Samsung Heir Says Company Didn’t Pay Kickbacks
Lee Jae-Young, the heir apparent of Samsung Electronics, denied claims that his company had paid kickbacks for gaining political favors. The nation’s top businessmen are being grilled by lawmakers in a probe of influence peddling and even the president of South Korea is facing an impeachment vote. On Tuesday, there was a lengthy session in front of the parliamentary committee on Tuesday during which Mr. Lee informed lawmakers that initially he hadn’t been made aware of the donations made to two foundations by Samsung affiliates, which were allegedly under the control of President Park Geun-hye’s confidante. The heir is trying to distance his company from a political crisis that has transfixed the country.
An impeachment vote will be faced by Ms. Park on Friday due to the spreading scandal, which has inflicted considerable political damage. Mr. Lee said that he hadn’t been aware of the donations and had come to know about them later. The hearing was an extraordinary public grilling, which lasted for hours and involved the country’s most powerful business tycoons. It began after breakfast and stretched on long into the night. The brunt of the questioning was born by Mr. Lee along with a lineup including SK Group’s Chey Tae-won, Lotte Group chairman Shin Dong-bin and Hyundai Motor Group chairman Chung Mong-koo.
Most of them denied the allegations outright that the donations had been made in exchange for political favors. Mr. Lee was constantly lectured and interrupted during the session, which is the first after 1988 that the most powerful business magnates of the country have been summoned to the National Assembly for questioning. On Tuesday, Mr. Lee pledged to shut an office known as the ‘control tower’ within Samsung, which is responsible for leading the major deals and deals with the movement of the high-level personnel within the conglomerate.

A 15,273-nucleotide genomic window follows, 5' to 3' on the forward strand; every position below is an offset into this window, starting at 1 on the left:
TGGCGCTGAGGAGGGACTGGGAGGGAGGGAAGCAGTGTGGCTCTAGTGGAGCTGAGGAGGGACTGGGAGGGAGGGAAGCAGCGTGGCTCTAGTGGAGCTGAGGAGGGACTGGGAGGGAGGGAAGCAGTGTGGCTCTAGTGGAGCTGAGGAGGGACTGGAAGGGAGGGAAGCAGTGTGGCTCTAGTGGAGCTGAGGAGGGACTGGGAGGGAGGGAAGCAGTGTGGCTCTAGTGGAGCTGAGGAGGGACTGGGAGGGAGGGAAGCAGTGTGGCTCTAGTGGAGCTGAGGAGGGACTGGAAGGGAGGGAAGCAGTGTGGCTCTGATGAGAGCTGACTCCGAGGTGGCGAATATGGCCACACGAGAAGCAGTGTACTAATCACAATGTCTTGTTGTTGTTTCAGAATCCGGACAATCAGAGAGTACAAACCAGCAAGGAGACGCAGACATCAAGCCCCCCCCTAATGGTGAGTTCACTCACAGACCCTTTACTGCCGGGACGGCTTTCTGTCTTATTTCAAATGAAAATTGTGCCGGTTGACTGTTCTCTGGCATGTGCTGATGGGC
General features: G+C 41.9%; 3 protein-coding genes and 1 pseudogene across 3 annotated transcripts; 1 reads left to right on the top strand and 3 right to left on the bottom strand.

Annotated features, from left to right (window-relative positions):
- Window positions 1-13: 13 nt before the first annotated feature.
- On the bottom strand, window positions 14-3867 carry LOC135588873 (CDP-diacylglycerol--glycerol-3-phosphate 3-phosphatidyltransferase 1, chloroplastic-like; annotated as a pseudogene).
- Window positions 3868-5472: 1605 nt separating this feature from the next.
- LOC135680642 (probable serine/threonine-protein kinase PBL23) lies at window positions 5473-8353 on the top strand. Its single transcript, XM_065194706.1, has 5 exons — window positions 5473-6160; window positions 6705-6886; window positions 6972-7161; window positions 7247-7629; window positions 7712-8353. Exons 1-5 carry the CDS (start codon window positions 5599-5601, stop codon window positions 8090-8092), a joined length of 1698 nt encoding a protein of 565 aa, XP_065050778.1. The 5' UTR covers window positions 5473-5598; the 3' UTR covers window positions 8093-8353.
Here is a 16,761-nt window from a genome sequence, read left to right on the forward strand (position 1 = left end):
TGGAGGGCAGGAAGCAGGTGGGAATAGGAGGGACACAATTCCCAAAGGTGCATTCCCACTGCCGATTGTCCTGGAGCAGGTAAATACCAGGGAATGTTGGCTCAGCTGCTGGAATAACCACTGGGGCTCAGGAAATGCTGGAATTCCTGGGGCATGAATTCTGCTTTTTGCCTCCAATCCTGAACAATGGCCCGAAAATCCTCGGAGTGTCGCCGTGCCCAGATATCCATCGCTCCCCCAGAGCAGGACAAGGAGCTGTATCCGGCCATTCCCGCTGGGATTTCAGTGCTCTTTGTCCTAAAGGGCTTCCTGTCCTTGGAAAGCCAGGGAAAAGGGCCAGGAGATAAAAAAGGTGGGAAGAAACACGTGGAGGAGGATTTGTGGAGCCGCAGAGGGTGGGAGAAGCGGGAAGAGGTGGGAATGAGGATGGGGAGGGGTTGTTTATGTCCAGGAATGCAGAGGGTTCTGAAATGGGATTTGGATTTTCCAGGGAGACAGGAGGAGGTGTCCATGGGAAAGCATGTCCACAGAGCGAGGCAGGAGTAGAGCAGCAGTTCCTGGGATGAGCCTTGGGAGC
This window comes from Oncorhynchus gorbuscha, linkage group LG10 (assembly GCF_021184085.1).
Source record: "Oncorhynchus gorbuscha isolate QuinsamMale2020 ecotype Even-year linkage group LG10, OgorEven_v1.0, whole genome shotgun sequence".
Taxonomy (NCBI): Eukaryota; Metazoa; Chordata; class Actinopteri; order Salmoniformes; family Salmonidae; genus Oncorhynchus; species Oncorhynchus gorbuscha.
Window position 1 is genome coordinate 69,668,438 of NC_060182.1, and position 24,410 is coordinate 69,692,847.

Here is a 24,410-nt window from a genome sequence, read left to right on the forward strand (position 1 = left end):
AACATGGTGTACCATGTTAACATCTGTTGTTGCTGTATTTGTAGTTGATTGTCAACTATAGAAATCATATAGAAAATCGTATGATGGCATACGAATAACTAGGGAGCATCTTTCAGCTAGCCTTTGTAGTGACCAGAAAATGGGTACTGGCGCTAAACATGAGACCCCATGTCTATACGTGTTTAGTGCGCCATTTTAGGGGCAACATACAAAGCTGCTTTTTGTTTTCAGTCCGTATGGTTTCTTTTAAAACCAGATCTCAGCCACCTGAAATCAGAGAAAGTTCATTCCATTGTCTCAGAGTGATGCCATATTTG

Formally known as the Future Strategy Office, this office has gotten into the spotlight for being involved in the channeling of funds to the two aforementioned foundations. An economics professor at Seoul’s Hansung University, Kim Sang-jo, had testified earlier that the particular entity lacked accountability. Furthermore, Mr. Lee also said that he would remove Samsung from the most powerful lobby group in South Korea for business interests. For a long time, the Federation of Korean Industries has served as a conduit for making corporate donations to the government. According to prosecutors, Ms. Park had worked as an accomplice of her friend, Choi Soon-sil.
She had helped her friend in shaking down companies like LG, Hyundai and Samsung for donations that could be used for funding her daughter’s education as well as her lifestyle. The accusations have been denied by both Ms. Choi and Ms. Park. The executives were questioned by lawmakers, most of whom belonged to the three main opposition parties. They were asked if they expected any favorable treatments in return for the donations. As far as Samsung is concerned, they brought up the vote by the National Pension Fund for approving a contentious merger of the company’s two affiliates in the previous year.